I seriously love black coffee. I honestly can’t really get enough of it. A day just isn’t complete without coffee – and I’m far from the only one. Alongside tea and water, coffee is one of the most common and oldest non-alcoholic beverages on the planet, and even when factoring in booze, more people drink coffee and tea than almost anything else on this green earth. And, a staggering amount of people drink their coffee black, like me.
But what if you want to do something special for your cup of coffee? What if you’re in the mood to spice it up and bit and turn it into something else? Coffee chains like Starbucks grew large and became a worldwide staple due to the invention of coffee with a twist – countless recipes and new annual additions showcasing how coffee can be mixed with different ingredients to completely change, enhance, or adjust the flavor of the drink. While we definitely don’t recommend loading your coffee with tons of sugar and dairy with a touch of flavoring, here are a few simple ingredients you can add to a cup of black coffee to seriously pep it up.
Yes, cinnamon. The core of pumpkin spice lattes, cinnamon by itself is not just a great flavor-booster and brings a little spice to your cup, it’s also quite generously healthy. In fact, cinnamon has been prized for thousands of years not only as a widely exported spice, but as a medicinal herb. While not exactly the kind of plant to replace a visit to the modern-day doctor’s office, cinnamon does have a number of health benefits – all of which are evidence-based, making it a seriously great addition to your morning cup of coffee. Here are some of the few things a bit of cinnamon can do for you:
- Boost your metabolism (in a good way), improving weight loss and vitality.
- Fight back against free radicals through very potent polyphenol antioxidants.
- Help fight against inflammation in the body (including arthritis and fever).
- Cut down on heart disease risk.
- Lower your blood sugar.
- And much more.
These benefits require little more than 2 teaspoons a day, perfect for each cup of coffee.
Next on the list is cardamom, another ancient spice with centuries of history. Cardamom has been historically used for its powerful taste and flavor in countless dishes and spice mixes throughout South and Southeast Asia and continues to be used throughout several cultures. Not only does it have a unique and distinct taste, but it doubles up as the perfect way to start the day by combating bad breath and fighting cavities, due to its antibacterial and antioxidant effects. It also helps prevent ulcers and improves digestion. Be careful, though! Cardamom is also known as a diuretic.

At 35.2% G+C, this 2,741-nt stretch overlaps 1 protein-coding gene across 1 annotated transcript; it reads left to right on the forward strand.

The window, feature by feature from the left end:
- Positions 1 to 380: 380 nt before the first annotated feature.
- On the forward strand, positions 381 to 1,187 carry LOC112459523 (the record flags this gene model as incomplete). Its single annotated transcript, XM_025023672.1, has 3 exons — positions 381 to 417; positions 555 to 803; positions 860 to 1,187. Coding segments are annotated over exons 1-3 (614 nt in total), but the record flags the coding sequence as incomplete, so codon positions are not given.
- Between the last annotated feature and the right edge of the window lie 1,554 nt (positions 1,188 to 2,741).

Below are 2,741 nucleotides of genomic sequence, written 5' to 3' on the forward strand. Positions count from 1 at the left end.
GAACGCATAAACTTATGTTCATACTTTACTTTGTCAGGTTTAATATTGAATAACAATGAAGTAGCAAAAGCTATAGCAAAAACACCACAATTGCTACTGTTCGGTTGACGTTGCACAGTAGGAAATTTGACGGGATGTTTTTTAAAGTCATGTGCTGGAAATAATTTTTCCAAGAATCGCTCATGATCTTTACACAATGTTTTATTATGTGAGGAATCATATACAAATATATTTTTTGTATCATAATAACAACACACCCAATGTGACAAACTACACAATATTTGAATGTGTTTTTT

Cayenne pepper is the dried and crushed version of the cayenne pepper, a fruit of the cayenne plant high in a phytochemical called capsaicin. If you’re literally looking for something to spice up your cup of coffee, this is an incredibly potent and unorthodox choice. Capsaicin interacts with certain pathways in the brain related to sensations of heat and pain, causing what we understand as a “hot” feeling. This is used by plants such as pepper plants to avoid predation through mammals, who are prone to crushing the seeds of these fruits rather than passing them through their digestive tract. Birds, for example, don’t experience spiciness when feasting on a chili pepper.
However, rather than see this warning as a bad thing, we humans have developed a unique taste for chilies – particularly milder ones such as the cayenne pepper. A bit of capsaicin also has a number of health benefits if you can stand the heat, particularly for the heart. Cayenne pepper and other ground up dried chilies are more traditionally mixed into unsweetened cups of cacao, rather than coffee, but if you want the double kick of caffeine and capsaicin, there’s no better way to go about it.
Almond, Rice, or Coconut Milk
Plenty people don’t do well on lactose, and there’s no reason to torture yourself if you want to enjoy a cup of coffee with a little extra something in it. So, pick almond, rice, or coconut milk. Out of these three, coconut milk is by far the fattiest and tends to have the strongest taste, tasting quite sweet and nutty not quite in the same way as almond milk. Rice milk, on the other hand, has very little in the way of fat and is far more watered down, with little flavor. It makes for a great base to add other spices. Just a quick tip – heat the milk up a bit before you pour it into your coffee. That way it doesn’t cool down too much.